GM to Take $39 Billion Charge, Faces Challenges
General Motors said it would book a $39 billion non-cash charge in the third quarter, reflecting the risk of a slower turnaround that could keep it from claiming expected future tax credits in key markets.
The company, which will report third-quarter results on Wednesday, said the charge was triggered by the cumulative loss it had posted over the past three years in the United States, Canada and Germany through the most recent quarter.
But GM also cited "ongoing weakness" at finance company and former subsidiary GMAC and a "more challenging" market for auto sales in the United States and Germany in taking the charge.
The $39 billion charge looked certain to dwarf all other items in GM's quarterly results. For comparison, during the automaker's last period of sustained growth -- between 1993 and 2004 -- GM reported a cumulative profit of $43 billion.
The charge by GM also comes at a time when analysts have become increasingly concerned about the interlocking outlook for both the U.S. housing market and auto sales in 2008.
Companies found to have overpaid past taxes can keep credit on their balance sheets to offset future tax liabilities.
But U.S. accounting rules force them to take a charge against these deferred tax assets if it is deemed likelier that what they booked will not be available to offset future taxes.
The standards put a heavy weight on recent performance in determining whether companies must take charges -- or "valuation allowances" -- against these recorded assets.
GM's charge was triggered largely because it has been three years since it began taking charges to restructure its troubled U.S. operations. The move wipes out all the deferred tax credits it accrued over that time.
Yet accounting rules would still allow GM to claim those credits if it bounces back to profitablity and can use the amounts to offset future taxes, a GM spokeswoman said.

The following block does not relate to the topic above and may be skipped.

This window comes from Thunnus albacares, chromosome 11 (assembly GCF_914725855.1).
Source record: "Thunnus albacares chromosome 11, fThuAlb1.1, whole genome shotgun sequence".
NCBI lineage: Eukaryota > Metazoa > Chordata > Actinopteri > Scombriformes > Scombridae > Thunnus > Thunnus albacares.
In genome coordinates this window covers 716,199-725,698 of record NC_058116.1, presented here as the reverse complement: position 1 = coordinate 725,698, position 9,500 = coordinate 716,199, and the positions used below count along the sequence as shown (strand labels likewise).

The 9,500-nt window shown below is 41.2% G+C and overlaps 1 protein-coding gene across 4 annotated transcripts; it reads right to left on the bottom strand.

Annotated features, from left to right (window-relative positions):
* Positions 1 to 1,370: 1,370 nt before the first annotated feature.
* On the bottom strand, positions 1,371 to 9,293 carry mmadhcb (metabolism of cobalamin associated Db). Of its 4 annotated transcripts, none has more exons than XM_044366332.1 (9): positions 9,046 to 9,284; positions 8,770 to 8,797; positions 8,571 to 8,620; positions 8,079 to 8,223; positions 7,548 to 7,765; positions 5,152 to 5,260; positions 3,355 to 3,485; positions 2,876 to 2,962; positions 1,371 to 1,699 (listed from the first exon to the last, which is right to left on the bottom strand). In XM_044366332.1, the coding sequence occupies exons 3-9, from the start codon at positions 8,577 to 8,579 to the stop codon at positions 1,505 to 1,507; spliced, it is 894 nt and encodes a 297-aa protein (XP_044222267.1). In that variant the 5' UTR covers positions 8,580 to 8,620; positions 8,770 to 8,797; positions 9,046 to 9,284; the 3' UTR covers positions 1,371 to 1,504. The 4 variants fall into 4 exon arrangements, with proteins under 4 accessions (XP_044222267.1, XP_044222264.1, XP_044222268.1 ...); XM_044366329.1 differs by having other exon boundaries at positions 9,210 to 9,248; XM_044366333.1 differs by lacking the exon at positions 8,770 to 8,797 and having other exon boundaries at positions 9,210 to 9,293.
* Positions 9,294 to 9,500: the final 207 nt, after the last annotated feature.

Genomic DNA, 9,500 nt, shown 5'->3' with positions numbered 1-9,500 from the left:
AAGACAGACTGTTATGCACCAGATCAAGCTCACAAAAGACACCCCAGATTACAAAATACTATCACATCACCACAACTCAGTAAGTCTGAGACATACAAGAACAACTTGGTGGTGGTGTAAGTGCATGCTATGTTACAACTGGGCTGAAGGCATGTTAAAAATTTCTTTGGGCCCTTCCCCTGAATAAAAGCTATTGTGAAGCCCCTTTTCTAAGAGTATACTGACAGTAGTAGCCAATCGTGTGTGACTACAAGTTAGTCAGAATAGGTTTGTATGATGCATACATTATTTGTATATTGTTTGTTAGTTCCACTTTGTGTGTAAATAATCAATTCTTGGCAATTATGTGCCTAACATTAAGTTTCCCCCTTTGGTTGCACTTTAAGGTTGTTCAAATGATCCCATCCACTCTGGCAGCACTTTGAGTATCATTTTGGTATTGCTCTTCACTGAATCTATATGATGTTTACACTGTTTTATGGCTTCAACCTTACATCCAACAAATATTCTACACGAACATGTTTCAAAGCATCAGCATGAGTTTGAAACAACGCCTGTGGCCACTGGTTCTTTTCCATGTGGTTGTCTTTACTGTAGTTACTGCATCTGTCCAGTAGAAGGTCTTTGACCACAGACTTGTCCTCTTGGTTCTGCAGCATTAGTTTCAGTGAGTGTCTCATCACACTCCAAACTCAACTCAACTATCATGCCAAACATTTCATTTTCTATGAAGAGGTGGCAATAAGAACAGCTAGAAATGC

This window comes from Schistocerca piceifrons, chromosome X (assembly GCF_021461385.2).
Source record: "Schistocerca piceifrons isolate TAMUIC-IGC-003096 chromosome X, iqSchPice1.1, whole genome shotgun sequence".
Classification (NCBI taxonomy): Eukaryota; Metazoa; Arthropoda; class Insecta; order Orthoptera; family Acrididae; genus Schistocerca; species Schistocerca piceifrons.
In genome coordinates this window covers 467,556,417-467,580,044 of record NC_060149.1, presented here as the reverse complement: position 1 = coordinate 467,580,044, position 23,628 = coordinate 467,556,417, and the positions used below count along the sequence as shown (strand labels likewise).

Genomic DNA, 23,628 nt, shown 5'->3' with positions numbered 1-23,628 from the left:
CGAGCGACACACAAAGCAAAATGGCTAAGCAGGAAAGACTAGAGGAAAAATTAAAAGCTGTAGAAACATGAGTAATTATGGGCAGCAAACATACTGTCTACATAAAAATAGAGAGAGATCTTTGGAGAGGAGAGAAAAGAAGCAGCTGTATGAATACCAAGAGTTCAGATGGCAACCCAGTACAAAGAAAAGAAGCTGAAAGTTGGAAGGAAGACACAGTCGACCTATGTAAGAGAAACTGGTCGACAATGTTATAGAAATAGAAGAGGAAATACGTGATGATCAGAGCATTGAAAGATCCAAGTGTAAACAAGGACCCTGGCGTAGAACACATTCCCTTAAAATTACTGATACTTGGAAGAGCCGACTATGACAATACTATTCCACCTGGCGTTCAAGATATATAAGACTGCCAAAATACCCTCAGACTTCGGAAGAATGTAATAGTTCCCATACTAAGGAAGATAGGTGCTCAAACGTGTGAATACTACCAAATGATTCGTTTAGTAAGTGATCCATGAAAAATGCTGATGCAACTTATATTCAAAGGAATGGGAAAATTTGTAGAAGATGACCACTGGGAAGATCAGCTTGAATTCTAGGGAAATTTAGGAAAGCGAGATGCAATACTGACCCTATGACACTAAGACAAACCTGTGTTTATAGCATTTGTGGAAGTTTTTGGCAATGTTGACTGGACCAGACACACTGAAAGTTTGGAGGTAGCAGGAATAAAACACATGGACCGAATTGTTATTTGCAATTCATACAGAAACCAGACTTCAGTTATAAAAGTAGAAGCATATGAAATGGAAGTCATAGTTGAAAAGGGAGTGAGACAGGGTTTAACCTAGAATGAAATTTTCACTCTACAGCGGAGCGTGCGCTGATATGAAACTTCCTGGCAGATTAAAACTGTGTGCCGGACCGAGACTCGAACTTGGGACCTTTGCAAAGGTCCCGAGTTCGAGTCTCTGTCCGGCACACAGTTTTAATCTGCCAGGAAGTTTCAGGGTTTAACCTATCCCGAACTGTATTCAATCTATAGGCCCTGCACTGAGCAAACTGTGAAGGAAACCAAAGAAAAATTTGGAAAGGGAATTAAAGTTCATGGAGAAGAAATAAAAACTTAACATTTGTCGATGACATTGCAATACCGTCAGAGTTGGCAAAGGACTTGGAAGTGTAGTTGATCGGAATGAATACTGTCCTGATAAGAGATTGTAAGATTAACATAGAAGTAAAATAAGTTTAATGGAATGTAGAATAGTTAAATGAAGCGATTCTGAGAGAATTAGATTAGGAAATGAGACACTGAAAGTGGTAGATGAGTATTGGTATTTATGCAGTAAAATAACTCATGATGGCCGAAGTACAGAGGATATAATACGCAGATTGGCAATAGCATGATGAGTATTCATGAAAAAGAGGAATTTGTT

Long-Term Outlook Unchanged
GM Chief Financial Officer Fritz Henderson said in a statement that the charges announced on the eve of the company's third-quarter results did not change its more optimistic "long-term, automotive financial outlook."
GM clinched a four-year deal on wages and benefits for more than 73,000 workers represented by the United Auto Workers, part of its bid to return to profitability in its home market after combined losses of $12.4 billion in the past two years.
As a result of that deal, GM expects to cut its cost for hourly production wages and benefits to $10 billion this year, just over half of what it had spent on factory labor in 2003, the last time it negotiated a UAW contract.
"GM continues to believe that its new product introductions, combined with the new GM-UAW labor agreement, once fully implemented, will significantly improve GM's competitive position in the (United States)," Henderson said.
A return to profitability would "better position the company to utilize tax benefits in the U.S. and Canada in the future," he said.
U.S. auto sales are on track for their lowest industry-wide total in almost a decade at about 16 million units, and executives at GM rivals Ford Motor and Chrysler have suggested the market could slide further in 2008.
For its part, GMAC, in which GM owns 49 percent, posted a $1.6 billion third-quarter loss last week triggered by a fourth consecutive quarter of losses at its Residential Capital unit, the second-largest independent U.S. mortgage lender.
David Healy, an analyst with Burnham Securities, said the charge highlighted the tough outlook for ResCap in particular. "That, as far as I can see, is the only thing that has changed in the
outlook," Healy said, whereas the weaker market for auto sales, by contrast, "has been visible for a while."
The weaker housing market that has rocked ResCap has also hurt U.S. vehicle sales by crimping consumer demand in once-booming states like California and Florida.
GM's U.S. sales were down almost 6 percent in the year-to-date through October, although that slump has been offset by strong growth in Asia and Europe.
Analysts, on average, had been expecting GM to post a third-quarter loss of 36 cents per share, excluding one-time items, according to Reuters Estimates.
GM shares fell almost 3 percent in after-hours trade on Tuesday. They are down 17 percent since mid-October as investor attention shifted away from GM's
cost-saving labor deal with its main union last month and toward its other challenges.